Image of the Day: Fragile Fly 

Researchers examine the effects on the fruit fly intestine of the protein responsible for Fragile X syndrome in humans. 

By The Scientist Staff | December 7, 2017

Four intestinal samples extracted from Drosophila flies: a normal intestine (white), a larger-than-average intestine with a mutated FMR1 gene (red), a smaller-than-average intestine with a different mutation (green), and an intestine with both mutations (yellow) ARTHUR LUHUR, INDIANA UNIVERSITYFragile X syndrome is caused by a mutation in a single gene, which encodes Fragile X mental retardation protein. Scientists have taken a close look at how this protein affects tissue growth, finding that it limits the expansion of a stem cell population during intestinal growth in Drosophila flies.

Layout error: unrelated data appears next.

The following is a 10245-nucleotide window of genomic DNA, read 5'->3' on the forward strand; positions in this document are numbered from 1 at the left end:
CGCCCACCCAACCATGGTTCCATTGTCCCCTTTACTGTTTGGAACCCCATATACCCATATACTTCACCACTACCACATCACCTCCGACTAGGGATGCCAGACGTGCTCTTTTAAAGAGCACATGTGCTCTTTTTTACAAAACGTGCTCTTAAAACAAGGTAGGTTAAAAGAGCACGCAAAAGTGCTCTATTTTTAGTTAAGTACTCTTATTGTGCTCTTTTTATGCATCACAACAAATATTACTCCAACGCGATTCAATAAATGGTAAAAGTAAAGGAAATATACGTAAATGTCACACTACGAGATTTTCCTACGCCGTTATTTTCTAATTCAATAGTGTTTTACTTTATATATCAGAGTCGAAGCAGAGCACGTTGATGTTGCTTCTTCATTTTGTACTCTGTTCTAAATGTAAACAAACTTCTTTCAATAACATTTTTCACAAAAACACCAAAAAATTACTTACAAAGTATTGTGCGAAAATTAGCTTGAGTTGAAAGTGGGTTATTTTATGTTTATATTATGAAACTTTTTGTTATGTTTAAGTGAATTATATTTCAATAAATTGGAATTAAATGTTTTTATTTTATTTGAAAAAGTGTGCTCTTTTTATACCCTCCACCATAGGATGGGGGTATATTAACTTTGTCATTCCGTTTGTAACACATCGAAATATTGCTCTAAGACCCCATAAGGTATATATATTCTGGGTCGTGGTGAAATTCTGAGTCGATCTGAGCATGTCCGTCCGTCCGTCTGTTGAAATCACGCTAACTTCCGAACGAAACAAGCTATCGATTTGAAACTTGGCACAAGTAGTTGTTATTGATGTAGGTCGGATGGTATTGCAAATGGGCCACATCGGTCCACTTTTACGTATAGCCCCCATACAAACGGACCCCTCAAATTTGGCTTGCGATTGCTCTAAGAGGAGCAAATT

A. Luhur et al., "Opposing post-transcriptional control of InR by FMRP and LIN-28 adjusts stem-cell based tissue growth," Cell, doi:10.1016/j.celrep.2017.11.039, 2017. 

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